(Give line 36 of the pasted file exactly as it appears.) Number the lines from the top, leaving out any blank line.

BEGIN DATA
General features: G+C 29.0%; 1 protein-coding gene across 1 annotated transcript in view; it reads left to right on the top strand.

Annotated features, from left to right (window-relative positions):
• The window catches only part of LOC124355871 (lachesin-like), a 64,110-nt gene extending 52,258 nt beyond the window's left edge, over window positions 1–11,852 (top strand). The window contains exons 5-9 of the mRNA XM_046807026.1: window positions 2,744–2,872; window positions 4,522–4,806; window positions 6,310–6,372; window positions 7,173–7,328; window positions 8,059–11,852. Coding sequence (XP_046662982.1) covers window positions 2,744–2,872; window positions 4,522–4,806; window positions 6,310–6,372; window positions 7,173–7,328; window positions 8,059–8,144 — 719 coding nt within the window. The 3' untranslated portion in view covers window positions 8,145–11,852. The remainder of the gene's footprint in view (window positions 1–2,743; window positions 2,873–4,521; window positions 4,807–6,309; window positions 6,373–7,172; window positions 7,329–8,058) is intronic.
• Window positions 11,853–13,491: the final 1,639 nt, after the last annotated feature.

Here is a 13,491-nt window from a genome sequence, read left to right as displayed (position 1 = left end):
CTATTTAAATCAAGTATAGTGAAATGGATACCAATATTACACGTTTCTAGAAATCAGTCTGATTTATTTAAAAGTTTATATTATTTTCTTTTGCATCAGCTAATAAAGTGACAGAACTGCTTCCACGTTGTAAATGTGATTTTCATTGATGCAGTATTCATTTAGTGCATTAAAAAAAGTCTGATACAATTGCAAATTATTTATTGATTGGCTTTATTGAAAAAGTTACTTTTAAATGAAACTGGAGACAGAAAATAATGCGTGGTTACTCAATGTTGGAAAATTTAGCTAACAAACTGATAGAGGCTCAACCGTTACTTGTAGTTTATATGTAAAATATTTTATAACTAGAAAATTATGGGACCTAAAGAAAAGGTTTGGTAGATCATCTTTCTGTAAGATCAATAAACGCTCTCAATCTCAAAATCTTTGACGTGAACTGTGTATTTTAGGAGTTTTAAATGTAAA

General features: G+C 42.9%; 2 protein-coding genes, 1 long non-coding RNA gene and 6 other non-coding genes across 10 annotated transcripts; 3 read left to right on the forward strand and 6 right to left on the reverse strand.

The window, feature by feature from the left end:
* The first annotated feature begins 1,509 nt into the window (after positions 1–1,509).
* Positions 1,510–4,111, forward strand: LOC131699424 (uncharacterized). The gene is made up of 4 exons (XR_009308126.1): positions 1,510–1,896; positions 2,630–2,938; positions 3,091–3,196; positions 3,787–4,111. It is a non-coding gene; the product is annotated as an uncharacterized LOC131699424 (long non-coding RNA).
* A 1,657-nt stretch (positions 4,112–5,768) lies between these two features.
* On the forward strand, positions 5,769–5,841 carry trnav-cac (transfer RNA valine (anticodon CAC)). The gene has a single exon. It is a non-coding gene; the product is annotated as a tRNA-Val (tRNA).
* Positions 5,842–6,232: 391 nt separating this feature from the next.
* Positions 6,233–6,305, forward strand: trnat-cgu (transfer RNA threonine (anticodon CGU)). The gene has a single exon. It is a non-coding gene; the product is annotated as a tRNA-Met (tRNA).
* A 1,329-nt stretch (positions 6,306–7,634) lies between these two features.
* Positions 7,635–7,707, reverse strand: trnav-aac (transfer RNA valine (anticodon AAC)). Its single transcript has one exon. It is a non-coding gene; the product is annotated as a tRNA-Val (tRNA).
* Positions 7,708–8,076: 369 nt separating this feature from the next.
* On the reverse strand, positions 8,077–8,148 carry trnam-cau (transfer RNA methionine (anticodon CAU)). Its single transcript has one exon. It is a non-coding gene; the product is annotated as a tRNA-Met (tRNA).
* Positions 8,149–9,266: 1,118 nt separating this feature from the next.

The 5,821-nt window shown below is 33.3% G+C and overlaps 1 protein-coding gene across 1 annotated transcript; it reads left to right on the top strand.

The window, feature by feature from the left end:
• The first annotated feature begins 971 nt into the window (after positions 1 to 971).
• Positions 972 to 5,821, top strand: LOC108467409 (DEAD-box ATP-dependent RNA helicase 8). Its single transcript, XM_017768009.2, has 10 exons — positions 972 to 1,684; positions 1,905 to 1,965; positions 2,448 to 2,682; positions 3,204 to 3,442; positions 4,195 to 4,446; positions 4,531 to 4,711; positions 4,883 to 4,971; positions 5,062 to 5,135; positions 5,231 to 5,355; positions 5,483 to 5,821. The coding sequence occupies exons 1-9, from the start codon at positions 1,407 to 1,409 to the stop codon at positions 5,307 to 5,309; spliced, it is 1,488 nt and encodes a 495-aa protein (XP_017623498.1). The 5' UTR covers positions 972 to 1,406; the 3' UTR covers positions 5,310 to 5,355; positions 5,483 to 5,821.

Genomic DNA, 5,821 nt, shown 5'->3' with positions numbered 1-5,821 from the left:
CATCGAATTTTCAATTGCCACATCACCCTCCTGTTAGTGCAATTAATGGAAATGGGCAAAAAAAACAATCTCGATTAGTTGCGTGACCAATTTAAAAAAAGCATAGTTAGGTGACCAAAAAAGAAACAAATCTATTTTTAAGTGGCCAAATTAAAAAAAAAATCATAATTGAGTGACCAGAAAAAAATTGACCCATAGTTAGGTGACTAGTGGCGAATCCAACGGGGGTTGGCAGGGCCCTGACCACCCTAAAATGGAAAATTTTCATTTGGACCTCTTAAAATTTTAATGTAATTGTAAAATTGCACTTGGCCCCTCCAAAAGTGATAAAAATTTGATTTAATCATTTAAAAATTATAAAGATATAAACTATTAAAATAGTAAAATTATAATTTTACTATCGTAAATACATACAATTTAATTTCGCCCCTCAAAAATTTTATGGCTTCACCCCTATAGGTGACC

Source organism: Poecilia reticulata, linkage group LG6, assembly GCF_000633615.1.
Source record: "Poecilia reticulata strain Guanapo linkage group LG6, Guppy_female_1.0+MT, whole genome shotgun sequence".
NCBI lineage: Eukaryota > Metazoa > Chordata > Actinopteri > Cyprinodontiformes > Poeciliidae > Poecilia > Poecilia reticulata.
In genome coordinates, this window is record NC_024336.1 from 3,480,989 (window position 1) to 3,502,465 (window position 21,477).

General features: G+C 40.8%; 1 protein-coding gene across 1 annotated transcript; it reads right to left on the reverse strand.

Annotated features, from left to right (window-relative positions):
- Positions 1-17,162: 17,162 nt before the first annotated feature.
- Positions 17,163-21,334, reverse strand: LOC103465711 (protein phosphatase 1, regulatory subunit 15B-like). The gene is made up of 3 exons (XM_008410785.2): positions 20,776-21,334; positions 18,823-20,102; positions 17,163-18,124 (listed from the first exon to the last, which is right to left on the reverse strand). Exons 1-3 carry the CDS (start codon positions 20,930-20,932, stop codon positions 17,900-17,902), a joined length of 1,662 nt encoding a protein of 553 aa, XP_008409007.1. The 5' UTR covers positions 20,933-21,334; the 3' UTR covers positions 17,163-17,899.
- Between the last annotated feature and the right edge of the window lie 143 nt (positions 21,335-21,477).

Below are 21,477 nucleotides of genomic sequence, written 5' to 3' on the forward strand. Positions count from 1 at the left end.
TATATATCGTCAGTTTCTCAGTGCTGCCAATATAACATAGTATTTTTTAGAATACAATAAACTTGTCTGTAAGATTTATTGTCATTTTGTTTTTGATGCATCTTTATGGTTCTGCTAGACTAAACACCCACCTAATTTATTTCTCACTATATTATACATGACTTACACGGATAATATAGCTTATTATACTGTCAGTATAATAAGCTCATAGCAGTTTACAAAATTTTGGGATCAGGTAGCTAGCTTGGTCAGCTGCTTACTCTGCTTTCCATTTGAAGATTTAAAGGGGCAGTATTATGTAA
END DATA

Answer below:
TATATATCGTCAGTTTCTCAGTGCTGCCAATATAACATAGTATTTTTTAGAATACAATAAACTTGTCTGTAAGATTTATTGTCATTTTGTTTTTGATGCATCTTTATGGTTCTGCTAGACTAAACACCCACCTAATTTATTTCTCACTATATTATACATGACTTACACGGATAATATAGCTTATTATACTGTCAGTATAATAAGCTCATAGCAGTTTACAAAATTTTGGGATCAGGTAGCTAGCTTGGTCAGCTGCTTACTCTGCTTTCCATTTGAAGATTTAAAGGGGCAGTATTATGTAA